We Are Men
Mondays at 8:30 Eastern / 7:30 Central
Premiering September 30
Because their new comedy We Are Men is about a foursome of recently divorced guy friends who share questionable counsel around their apartment complex’s outdoor pool, Must Hear TV asked each of the new Monday night comedy’s stars to summarize their show using just four words.
“We Are Divorced Men,” says Jerry O’Connell, jumping in proactively much as would his character Stuart, the Speedo-sporting OB/GYN, angry as he suffers through his second contentious nuptial breakup.
“Not Good at Committed Relationships,” adds Tony Shalhoub, whose Frank is a garmento and four-time groom who now lives happily between girlfriends, vowing never to marry again.
“Good Guys, Bad Ideas,” says Chris Nicholas Smith, who plays naïve Carter, the youngest and most recent addition to this cynical group, after he was dumped at the altar in mid-ceremony.
“Friendship, Love, Mistakes, Ridiculousness,” finishes Kal Penn, whose character Gil harbors hopes of reconciling with his ex-wife after he was caught having the world’s least satisfying affair.
About five years ago, at the time himself a new divorcé, “I was basically a little bit of all four of these guys,” remembers We Are Men’s creator Rob Greenberg. After years as a producer of another marital-status-teasing comedy hit, How I Met Your Mother, Greenberg was inspired to write about his new phase of life after noting that “everybody handles divorce in different ways. Some people are wounded, while others attack. Some never want to get in another relationship, and others jump back in. Some are philosophical, some blame their exes. I realized divorce is a ripe area [for comedy] because of how people react to it.”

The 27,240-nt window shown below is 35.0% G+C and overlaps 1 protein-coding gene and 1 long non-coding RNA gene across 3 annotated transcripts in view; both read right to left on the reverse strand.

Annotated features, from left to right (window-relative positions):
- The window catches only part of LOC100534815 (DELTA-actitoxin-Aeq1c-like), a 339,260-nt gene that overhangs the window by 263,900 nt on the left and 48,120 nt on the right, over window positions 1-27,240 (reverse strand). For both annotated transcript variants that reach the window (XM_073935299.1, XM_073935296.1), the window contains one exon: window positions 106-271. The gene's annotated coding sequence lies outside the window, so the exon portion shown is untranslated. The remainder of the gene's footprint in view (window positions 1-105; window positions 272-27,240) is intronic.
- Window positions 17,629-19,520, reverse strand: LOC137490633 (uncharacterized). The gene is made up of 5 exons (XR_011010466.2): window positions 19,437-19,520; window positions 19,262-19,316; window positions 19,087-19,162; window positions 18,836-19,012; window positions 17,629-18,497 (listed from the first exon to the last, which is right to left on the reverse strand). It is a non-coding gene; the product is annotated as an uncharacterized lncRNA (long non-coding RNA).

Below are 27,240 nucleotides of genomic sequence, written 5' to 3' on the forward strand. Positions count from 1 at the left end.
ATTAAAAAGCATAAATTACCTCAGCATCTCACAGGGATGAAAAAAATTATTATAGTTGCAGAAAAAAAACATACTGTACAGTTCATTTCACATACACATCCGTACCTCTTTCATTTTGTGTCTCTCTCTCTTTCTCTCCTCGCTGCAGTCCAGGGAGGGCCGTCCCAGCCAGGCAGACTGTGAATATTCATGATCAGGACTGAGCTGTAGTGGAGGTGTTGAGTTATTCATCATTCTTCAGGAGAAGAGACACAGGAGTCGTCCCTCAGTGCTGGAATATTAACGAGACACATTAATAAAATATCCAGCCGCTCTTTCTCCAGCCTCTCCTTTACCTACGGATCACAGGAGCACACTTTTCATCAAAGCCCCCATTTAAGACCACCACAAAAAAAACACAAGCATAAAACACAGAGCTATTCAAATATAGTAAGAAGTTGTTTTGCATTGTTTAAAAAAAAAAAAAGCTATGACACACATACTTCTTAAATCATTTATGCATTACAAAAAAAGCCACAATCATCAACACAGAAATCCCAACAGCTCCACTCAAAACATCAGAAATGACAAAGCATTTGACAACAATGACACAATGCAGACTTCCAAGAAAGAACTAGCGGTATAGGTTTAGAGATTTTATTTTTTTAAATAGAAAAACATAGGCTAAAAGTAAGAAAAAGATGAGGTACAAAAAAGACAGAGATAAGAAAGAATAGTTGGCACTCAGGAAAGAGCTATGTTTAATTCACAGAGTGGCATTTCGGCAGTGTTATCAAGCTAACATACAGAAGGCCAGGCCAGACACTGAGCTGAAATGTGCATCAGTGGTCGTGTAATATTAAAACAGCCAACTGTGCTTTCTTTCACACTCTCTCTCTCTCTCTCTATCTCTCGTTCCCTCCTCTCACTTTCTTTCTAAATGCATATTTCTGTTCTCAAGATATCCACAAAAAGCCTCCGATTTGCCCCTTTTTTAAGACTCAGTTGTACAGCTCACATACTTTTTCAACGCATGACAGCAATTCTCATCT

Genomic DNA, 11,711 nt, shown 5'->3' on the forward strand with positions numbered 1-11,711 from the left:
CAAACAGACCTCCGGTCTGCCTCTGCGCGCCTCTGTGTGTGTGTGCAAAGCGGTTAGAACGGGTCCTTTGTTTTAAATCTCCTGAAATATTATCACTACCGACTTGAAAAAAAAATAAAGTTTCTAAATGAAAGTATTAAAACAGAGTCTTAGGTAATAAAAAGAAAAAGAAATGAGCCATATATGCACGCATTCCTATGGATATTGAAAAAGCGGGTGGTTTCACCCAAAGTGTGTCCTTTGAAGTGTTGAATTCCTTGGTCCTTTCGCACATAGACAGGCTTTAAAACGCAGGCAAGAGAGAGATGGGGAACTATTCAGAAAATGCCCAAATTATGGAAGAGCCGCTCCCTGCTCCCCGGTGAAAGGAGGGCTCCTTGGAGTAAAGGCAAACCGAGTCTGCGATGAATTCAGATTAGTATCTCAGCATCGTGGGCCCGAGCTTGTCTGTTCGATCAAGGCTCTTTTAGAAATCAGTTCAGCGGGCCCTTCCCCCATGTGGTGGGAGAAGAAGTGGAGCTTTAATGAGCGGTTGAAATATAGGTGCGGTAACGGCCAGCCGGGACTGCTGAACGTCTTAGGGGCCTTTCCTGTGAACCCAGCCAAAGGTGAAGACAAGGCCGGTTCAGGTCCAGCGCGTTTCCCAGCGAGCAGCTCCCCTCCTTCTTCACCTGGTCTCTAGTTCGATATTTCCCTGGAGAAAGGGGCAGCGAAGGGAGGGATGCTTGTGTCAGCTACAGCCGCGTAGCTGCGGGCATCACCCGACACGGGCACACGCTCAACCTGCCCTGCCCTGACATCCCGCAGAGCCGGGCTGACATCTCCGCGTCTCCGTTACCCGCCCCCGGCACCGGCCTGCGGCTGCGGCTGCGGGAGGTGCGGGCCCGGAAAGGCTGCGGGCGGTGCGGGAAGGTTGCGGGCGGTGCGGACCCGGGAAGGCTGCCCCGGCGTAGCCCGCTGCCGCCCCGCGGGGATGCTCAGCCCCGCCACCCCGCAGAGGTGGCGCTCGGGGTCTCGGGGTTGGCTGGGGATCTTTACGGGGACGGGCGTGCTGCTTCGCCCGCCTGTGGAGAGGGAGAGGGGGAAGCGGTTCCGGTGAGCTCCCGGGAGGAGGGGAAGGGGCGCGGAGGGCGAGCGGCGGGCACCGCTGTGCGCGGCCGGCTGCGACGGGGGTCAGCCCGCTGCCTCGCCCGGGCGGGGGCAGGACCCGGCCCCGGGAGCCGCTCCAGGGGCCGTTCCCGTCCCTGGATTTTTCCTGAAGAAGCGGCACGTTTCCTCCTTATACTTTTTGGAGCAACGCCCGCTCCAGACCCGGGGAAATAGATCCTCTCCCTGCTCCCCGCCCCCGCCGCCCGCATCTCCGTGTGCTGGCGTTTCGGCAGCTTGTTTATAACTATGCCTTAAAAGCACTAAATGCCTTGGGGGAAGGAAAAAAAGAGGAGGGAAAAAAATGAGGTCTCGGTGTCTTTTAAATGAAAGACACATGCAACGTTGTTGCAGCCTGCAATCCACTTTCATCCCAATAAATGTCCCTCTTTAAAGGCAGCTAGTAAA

In We Are Men, the guys form a strong bond over the mutual failures of their marriages, which O’Connell says is what attracted him to the show. “While divorce is in itself a negative situation, I think [Men] takes a positive spin on it, and says that there is life after divorce,” the actor explains. “And that with the help and support of friends, you can get through what is an awful time.”
“These are guys who, a lot like your friends, make mistakes and do ridiculous things, but at the end of the day they’re there for each other,” Penn agrees. When approached about We Are Men, “I thought it was a nice way of depicting friendship, and it’s also pretty real.”
TV has brought us such strong four-way friendships before, in shows like The Golden Girls and Designing Women. But never before have we seen the male version, a show depicting what four such disparate men are truly like, and how they relate to each other, when no women are around. As Greenberg theorizes, “There’s a particular feeling to being alone with your guy friends. You can be more uncensored.” That’s why, he says, these four Men are ready to join the Girls and Women among the ranks of classic TV comedies. “I think Sex and the City is a good model for this show, too, but in reverse,” Greenberg explains. “That show was about four characters’ love lives, work lives and family lives – but ultimately, it was about their friendship when they came together as a foursome.”